So you want to build a member community—a members-only space for your constituents to really discuss what keeps them up at night. You want your community to be well-known, serve as a member benefit, and provide a shared space where experts and amateurs alike discuss industry or professional issues and ask questions of their peers. The best parts: your community pretty much runs itself, members are self-policing (no trolls allowed), content is user-generated, you have a keen eye on what your members think about your offerings and services, and you can increase member engagement all the while.

Great, why doesn’t every association do this? Because it’s hard! 

In this four part series, I’m going to take you through how to build a community your members will be proud to belong to.


Part One: Find Your Tribe

Part Two: Content Strategy

Part Three: Report on Engagement 

Part Four: What Does Success Look Like?

Find Your Tribe 608tribe.jpg

A community is a group of people with unique shared values, behaviors, and artifacts. And guess what? You already have a member base full of people who share the same passion for a profession or industry. Start from this base and find your champions.

Member engagementYour champions will be your on-the-ground reporters. Identify your champions by thinking of your most engaged members. Who is always the first to register for the conference? Share their opinion at the Annual Meeting or freely nominate for your Annual Awards. You will have some members who are more engaged than others, and now it’s time to reward them.

Reach out to your champions. These are the people you want to help decide what is a good platform for the community: Listerv, a private gated community, a community-only platform (like, or an extension of the website. Once you’ve decided on the platform, have your champions test it. Determine how members will post, where they’ll discuss topics, and whether there are groups or committees that need to be accommodated.

It is paramount at this stage for your association and your champions to decide on some community guidelines—what is acceptable and what is not. Build a set of rules you all agree on and ensure new members see it before joining. These are the Community Guidelines for Lonely Planet. They are clearly outlined and still represent the nature of the community as a fun place to share stories and ask questions. 

Now put your champions in charge of facets of the community. Let them facilitate virtual committee meetings, have them post content once a week or have them take over your social media for a week. Having your champions be the face of your new community will generate trust among new members. Community members want to engage with their peers.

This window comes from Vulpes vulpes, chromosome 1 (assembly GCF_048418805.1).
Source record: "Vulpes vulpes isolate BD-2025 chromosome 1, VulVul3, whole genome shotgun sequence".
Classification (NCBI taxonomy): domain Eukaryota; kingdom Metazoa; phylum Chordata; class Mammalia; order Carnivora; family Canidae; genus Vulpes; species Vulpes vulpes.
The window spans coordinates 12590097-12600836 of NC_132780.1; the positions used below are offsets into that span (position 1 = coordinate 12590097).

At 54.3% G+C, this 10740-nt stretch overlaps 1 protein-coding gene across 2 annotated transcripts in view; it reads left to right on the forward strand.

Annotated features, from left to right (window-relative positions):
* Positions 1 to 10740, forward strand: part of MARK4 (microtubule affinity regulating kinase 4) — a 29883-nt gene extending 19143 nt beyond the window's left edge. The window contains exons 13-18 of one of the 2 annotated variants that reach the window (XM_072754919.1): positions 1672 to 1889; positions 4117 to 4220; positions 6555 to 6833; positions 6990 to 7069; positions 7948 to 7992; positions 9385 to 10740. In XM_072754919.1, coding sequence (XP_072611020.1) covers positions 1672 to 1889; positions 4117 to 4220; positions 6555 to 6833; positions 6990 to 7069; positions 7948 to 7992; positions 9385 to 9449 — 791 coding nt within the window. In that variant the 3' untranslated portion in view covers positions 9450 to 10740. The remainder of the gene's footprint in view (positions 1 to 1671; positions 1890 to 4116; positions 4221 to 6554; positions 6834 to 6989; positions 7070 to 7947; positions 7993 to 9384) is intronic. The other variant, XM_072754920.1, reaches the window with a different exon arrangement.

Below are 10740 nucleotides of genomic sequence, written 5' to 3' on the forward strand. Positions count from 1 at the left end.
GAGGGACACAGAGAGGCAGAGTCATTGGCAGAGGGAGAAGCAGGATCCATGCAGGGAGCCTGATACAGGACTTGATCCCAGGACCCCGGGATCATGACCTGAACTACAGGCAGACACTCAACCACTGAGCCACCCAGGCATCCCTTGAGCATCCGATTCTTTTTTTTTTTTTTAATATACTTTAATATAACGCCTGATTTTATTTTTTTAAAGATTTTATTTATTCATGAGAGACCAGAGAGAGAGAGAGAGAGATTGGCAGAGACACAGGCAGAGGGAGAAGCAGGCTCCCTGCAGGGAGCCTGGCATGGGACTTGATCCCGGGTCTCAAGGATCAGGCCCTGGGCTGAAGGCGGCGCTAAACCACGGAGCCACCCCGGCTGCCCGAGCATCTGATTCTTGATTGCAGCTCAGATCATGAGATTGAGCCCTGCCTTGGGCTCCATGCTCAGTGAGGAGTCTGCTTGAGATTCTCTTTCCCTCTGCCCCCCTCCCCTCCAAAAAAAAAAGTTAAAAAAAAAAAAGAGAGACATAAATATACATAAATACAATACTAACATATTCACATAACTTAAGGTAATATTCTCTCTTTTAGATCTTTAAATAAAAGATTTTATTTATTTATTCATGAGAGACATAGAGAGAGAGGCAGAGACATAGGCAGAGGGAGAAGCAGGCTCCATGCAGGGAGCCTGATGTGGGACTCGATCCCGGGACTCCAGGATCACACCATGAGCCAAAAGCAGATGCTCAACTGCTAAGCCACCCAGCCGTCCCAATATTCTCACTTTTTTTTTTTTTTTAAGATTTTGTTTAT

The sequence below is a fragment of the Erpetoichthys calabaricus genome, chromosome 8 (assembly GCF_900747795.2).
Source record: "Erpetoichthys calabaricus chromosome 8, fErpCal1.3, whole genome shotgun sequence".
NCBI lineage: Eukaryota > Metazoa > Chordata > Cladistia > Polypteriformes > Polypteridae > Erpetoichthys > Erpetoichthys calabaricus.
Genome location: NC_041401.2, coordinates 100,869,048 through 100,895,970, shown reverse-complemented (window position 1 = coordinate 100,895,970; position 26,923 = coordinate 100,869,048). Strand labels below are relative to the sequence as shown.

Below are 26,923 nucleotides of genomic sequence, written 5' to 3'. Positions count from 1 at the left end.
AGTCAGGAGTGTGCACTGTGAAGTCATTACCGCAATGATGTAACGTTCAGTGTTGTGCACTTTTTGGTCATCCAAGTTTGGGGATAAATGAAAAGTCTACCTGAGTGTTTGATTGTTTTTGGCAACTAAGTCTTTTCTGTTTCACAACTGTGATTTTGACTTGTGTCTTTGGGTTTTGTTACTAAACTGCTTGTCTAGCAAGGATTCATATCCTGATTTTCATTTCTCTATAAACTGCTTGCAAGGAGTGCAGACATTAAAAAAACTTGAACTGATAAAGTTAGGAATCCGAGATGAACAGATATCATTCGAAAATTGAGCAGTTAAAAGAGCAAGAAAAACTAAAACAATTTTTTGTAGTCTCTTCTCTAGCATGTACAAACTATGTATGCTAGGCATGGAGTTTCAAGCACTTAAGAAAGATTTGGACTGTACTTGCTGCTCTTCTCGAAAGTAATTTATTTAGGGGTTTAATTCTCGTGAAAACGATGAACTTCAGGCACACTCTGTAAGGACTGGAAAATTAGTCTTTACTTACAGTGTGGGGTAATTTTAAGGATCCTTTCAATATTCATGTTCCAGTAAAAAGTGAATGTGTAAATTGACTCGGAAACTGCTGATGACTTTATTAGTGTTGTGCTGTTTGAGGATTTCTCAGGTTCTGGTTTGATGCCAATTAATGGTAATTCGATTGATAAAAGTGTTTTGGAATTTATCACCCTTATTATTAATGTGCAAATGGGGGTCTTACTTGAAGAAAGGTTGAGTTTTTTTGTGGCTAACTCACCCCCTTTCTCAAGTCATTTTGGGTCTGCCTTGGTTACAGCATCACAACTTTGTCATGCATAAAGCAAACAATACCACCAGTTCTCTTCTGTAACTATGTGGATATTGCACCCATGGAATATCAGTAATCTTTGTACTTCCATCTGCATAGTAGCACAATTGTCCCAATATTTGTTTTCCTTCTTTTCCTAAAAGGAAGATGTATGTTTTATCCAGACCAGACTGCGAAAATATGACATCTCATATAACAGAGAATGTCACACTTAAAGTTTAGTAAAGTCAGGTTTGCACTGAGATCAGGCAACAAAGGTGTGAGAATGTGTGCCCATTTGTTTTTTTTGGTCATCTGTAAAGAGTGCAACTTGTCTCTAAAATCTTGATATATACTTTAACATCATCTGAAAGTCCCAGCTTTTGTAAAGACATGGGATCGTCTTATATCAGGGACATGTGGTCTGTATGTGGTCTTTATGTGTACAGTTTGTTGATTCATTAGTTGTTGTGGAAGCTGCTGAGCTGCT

Grow Your Community 

Now that you’re happy with the small community you’ve created out of your champions and their connections, it’s time to reach out to a broader audience. 

I would recommend starting small. Have all your staff and the Board of Directors join. Next, invite some of your committees and special interest groups. Be sure to offer training on how to participate in the community or post an introduction video with how to update a profile and how to post a discussion or comment.

Encourage this first group of people to refer the community to their colleague and friends. Make the referral process simple and ensure participating members receive engagement pointsor a badge on their profile for every member they help recruit. Publically reward engaged members with a leader board on the home page! 

Now, place a banner ad on the website—maybe include it in your weekly newsletter highlighting great discussions. If a discussion is posted online with no answers, reach out to your champions, or industry experts. Encourage your network to contribute.

Support Your Clique

Your role as an association employee is to support the growth and vitality of the community.

Support your community by building processes and schedules to keep engagement high. Depending on what community platform you use, you should be able to do a number of things automatically:

  1. Email to congratulate new members on joining and include guidelines and top discussion topics
  2. Send daily, weekly, and monthly newsletters with most discussed topics
  3. Post a Leader Board on the homepage
  4. Remind members to complete their user profiles

There are hundreds of more ideas on how to keep engagement high, but these should be the bare minimum for growing your community.

In Part Two of this series, we’ll go through a community content guide that plays an important part in supporting the community. You’ll find out that there’s more to a content guide than simply posting and generating content. Stay tuned!

Leave me a comment if you have any other suggestions or thoughts.

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